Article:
Via Ricasoli, 58-60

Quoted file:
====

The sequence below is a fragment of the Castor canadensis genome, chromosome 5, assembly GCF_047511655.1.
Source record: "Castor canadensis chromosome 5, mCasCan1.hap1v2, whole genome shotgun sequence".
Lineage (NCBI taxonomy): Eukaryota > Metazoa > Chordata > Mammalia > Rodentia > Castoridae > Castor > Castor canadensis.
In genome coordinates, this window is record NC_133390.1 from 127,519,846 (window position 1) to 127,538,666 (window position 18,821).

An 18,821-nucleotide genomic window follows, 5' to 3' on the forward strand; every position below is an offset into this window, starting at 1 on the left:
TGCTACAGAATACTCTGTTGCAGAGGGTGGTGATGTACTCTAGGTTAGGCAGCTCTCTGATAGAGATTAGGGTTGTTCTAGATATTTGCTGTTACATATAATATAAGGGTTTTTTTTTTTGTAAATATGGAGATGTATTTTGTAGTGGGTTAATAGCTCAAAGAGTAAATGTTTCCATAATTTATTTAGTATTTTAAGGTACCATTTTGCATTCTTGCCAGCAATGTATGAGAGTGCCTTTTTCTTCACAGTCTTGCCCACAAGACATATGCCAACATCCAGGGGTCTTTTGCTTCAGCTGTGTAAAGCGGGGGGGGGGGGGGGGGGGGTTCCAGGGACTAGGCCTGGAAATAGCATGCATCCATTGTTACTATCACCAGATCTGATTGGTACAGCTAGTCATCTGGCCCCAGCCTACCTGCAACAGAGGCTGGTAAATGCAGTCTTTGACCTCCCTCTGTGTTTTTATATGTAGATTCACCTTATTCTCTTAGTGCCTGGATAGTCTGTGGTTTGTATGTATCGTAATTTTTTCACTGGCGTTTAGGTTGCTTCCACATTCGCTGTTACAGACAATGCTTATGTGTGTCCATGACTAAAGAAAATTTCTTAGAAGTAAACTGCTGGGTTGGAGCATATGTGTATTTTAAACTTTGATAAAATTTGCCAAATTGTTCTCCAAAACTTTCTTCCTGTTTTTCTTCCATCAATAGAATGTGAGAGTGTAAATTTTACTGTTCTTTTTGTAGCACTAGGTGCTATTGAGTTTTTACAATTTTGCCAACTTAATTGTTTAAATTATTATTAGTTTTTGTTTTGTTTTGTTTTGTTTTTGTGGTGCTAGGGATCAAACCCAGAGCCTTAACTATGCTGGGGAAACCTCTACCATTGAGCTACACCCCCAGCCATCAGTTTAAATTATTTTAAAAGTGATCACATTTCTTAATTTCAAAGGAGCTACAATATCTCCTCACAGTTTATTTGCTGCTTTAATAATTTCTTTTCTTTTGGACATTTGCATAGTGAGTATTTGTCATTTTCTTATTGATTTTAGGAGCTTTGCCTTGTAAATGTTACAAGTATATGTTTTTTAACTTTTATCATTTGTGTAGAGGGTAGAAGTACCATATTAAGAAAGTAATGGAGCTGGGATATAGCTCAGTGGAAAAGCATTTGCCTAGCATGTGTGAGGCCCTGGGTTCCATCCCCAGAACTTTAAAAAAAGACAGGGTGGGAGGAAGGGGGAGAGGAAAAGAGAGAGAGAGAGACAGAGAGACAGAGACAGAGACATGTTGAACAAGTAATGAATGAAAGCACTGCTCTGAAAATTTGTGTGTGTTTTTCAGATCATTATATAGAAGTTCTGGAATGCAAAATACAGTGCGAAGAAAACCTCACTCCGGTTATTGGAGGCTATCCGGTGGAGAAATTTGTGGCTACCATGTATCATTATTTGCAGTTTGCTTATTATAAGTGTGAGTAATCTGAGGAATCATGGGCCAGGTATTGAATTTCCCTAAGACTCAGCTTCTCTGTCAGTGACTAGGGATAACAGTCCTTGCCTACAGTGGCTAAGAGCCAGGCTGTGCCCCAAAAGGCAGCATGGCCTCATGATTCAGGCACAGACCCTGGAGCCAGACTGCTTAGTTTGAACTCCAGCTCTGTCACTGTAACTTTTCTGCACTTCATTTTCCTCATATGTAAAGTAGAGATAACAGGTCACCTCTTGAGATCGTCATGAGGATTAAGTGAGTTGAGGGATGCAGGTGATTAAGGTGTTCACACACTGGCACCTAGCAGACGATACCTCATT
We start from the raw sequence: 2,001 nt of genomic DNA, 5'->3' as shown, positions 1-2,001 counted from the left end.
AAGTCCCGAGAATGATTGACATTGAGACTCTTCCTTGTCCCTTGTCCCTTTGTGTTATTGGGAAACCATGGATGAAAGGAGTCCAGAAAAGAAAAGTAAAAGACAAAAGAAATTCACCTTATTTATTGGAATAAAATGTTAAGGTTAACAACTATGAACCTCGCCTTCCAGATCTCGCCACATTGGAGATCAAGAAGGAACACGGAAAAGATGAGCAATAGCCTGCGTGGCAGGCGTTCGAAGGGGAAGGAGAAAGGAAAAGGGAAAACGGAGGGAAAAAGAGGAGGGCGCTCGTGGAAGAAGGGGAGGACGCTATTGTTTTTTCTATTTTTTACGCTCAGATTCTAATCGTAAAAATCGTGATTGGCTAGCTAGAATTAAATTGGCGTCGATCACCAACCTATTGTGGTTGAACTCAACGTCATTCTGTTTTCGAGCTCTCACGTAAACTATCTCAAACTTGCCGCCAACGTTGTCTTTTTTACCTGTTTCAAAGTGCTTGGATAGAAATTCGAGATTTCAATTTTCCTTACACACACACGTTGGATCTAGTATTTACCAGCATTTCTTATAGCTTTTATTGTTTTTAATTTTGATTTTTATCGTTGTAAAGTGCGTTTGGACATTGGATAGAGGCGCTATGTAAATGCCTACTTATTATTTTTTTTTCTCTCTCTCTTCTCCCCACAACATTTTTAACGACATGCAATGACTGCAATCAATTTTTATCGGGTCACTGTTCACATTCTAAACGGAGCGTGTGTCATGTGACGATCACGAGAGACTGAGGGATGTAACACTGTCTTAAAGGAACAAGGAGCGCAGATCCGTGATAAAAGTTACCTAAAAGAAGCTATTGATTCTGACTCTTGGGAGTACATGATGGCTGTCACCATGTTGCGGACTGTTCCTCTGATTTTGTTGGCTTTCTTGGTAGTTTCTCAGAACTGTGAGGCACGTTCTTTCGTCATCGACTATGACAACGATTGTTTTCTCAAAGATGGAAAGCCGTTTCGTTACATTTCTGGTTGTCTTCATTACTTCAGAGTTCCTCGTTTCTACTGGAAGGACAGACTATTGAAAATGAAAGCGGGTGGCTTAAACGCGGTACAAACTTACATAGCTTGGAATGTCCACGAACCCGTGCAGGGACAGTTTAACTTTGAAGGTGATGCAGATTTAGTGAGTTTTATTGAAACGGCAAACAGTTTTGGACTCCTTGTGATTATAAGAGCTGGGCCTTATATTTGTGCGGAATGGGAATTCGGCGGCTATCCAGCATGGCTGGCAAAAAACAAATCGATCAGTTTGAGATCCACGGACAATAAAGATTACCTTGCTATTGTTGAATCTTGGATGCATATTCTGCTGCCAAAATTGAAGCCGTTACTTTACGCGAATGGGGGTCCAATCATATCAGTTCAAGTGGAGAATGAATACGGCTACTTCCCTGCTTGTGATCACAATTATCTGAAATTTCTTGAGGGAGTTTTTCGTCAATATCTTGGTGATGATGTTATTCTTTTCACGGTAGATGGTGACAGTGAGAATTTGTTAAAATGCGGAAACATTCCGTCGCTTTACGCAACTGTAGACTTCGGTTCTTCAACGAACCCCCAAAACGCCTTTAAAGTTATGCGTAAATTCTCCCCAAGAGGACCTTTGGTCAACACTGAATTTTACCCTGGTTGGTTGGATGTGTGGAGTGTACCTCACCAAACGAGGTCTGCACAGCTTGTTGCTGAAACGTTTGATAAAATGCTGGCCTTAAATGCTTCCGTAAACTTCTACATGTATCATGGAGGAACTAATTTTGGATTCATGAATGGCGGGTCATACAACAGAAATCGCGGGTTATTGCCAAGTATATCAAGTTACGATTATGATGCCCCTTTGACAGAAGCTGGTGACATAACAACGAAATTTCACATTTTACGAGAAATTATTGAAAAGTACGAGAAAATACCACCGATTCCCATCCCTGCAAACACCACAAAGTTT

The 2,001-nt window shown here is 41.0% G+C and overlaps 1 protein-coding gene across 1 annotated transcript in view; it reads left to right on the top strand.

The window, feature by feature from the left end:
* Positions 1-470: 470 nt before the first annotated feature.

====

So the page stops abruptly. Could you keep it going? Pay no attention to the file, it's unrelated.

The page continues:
The foundation of the Galleria dates back to 1784, when the Grand Duke of Tuscany Pietro Leopoldo reorganised the Academy of Drawing Arts in Florence, founded in 1563 by Cosimo I de‘ Medici, to form the modern Academy of Fine Arts. Since then, the new institution has occupied the premises of the fourteenth-century Hospital of San Matteo and those of the Monastery of San Niccolò di Cafaggio. The museum was enriched following the suppression of churches and convents on the orders of Pietro Leopoldo in 1786 and by Napoleon Bonaparte in 1810. However, the decisive event for the history of the museum was the transfer of Michelangelo Buonarroti’s David from Signoria square in August 1873. The most famous sculpture in the world waited nine years, in a wooden box, for the construction of the Tribune designed by architect Emilio De Fabris to host it. In addition to the David, the Gallery also owes its vast popularity to the presence of other sculptures by Michelangelo, such as his Prisoners and St Matthew. In addition to the painting and sculpture collections, the Gallery is also home to the collection of plaster casts and models by Lorenzo Bartolini and his student Luigi Pampaloni in the Gipsoteca (plaster cast gallery) housed in the monumental Salone dell’Ottocento. The museum is also home to musical instruments that belonged to the Grand Dukes of Tuscany, both Medici and Lorraine, most of which were in the collection of the Conservatorio Luigi Cherubini of Florence. Today’s Galleria dell’Accademia was established in 1882.

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